After Janus Ruling, Teachers Are Suing for Return of Fees They've Paid Their Unions
Seven teachers in California filed a class-action lawsuit seeking repayment of fees previously paid to their union, after the Supreme Court recently ruled unions cannot collect fees from nonmembers to make up for the cost of collective bargaining.
It's the kind of case that could potentially cause further damage to teachers' unions, after last week's ruling in Janus v. American Federation of State, County, and Municipal Employees Council 31. In that decision, the justices ruled 5-4 that compelling nonmembers to pay fees violates their First Amendment rights. They also decided that public employees must affirmatively opt into their unions, rather than having to opt out.
"This lawsuit will enable teachers like me to recover the agency fees that we were wrongly forced to pay against our will," said Scott Wilford, the plaintiff in the new lawsuit, which was filed in the Central District of California's federal court, in a statement.
Wilford and another petitioner, Rebecca Friedrichs, were both plaintiffs in Friedrichs v. California Teachers Association, another case involving agency fees that went to the Supreme Court in 2016. In that case, the court handed down a 4-4 decision after Justice Antonin Scalia's death, affirming the lower court's ruling that agency fees were not unconstitutional.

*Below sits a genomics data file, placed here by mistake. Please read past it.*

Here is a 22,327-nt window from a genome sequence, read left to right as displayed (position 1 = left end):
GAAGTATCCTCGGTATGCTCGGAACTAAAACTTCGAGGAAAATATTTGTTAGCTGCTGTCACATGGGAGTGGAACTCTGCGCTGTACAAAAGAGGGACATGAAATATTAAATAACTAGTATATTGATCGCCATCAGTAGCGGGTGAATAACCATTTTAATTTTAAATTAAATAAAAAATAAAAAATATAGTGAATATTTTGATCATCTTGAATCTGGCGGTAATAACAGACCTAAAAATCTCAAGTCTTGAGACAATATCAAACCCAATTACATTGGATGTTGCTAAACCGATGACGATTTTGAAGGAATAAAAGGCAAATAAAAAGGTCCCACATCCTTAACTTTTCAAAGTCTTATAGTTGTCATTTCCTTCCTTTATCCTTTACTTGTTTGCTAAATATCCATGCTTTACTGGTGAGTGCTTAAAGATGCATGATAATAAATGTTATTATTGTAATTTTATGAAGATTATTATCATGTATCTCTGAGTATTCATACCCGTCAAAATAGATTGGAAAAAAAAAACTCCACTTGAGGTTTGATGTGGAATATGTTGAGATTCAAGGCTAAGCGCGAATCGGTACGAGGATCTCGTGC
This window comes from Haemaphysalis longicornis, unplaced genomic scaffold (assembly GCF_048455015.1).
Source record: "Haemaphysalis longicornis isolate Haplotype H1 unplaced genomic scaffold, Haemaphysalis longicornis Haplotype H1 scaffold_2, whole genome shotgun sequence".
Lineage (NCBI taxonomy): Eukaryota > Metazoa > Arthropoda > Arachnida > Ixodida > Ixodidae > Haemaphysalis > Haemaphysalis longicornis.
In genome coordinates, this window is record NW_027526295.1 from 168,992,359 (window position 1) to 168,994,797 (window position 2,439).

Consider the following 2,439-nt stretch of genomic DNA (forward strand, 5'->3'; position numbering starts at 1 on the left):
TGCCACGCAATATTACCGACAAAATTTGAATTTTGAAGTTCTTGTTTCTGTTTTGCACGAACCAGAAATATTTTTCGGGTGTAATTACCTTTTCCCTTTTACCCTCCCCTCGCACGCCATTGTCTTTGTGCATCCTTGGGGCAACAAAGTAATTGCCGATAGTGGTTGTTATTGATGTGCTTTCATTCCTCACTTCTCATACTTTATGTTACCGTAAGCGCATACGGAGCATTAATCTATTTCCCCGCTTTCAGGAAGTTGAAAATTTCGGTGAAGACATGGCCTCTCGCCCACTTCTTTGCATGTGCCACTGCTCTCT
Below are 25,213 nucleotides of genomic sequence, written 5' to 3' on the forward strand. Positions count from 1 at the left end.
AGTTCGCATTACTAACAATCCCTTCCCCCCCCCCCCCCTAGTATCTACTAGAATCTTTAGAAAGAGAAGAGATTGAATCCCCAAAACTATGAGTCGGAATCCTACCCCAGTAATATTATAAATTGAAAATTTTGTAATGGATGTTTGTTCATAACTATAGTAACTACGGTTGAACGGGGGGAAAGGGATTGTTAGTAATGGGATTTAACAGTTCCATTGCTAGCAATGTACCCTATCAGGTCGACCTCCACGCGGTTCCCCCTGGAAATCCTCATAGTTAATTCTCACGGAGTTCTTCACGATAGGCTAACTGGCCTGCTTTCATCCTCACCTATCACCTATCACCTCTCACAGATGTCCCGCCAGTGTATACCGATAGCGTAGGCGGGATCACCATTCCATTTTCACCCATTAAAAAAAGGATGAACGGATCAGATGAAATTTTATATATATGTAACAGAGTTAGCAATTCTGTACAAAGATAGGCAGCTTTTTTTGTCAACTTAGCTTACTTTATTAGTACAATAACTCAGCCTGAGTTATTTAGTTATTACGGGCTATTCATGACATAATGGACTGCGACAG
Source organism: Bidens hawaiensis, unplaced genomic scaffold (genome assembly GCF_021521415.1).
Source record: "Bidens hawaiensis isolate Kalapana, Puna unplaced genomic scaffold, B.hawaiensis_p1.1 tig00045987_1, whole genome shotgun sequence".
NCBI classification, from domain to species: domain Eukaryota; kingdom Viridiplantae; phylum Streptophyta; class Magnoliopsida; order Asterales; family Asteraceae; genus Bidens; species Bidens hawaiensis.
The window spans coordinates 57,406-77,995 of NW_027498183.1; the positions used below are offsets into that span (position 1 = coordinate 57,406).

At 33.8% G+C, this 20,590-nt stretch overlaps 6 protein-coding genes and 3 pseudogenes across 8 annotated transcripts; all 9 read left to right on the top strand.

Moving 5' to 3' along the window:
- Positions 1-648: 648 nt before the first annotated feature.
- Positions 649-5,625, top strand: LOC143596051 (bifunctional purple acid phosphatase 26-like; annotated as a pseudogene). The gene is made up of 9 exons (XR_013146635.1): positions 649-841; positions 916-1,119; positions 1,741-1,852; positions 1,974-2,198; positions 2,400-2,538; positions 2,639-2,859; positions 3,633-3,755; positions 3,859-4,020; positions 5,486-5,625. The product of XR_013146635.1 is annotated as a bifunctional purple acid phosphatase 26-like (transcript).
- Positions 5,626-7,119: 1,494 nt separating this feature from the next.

The amount that teachers have been charged in agency fees varies, so it's not clear how much the plaintiffs will be demanding from their unions.
About half of the country—22 states—have until now allowed unions to charge agency fees to nonmembers.
The American Federation of Teachers most recently had 94,000 agency-fee payers, while the National Education Association had about 100,000.
Randi Weingarten, president of the AFT, said that this lawsuit is a direct attack on the unions. This lawsuit "should be understood for what it is—a bid to ensure workers must fend for themselves and not have the opportunity to live a better life," she said in a statement to Education Week.
Weingarten said that the AFT and its affiliates are working to comply with the Janus decision, but that the ruling doesn't mandate the repayment of fees that plaintiffs have demanded.
But Matt Frendewey, an education policy consultant who previously worked as a spokesman for Education Secretary Betsy DeVos, said that teachers who felt the union didn't represent them are owed this repayment.
Because the court ruled that agency fees were a violation of public employees' First Amendment rights, this money was "improperly collected" from teachers from the beginning, said Frendewey, who is familiar with the plaintiffs and the filings.
"This is about righting that wrong," he said, and "making those teachers whole by recouping those fees."
Advocates on both sides of the issue say that this won't be the last lawsuit for repayment of agency fees in the wake of the Janus decision.
As long as unions give workers collective voice, private interest groups will be looking for ways to dilute their power, said Karla Walter, the director of the American Worker Project at the Center for American Progress Action Fund, a left-leaning lobbying group.
"There is no reason to think that corporate lobbying groups are going to stop working against workers' rights to unionize," she said.
Frendewey also predicted that lawsuits will soon be filed in other states affected by the Janus decision, saying that workers are owed restitution.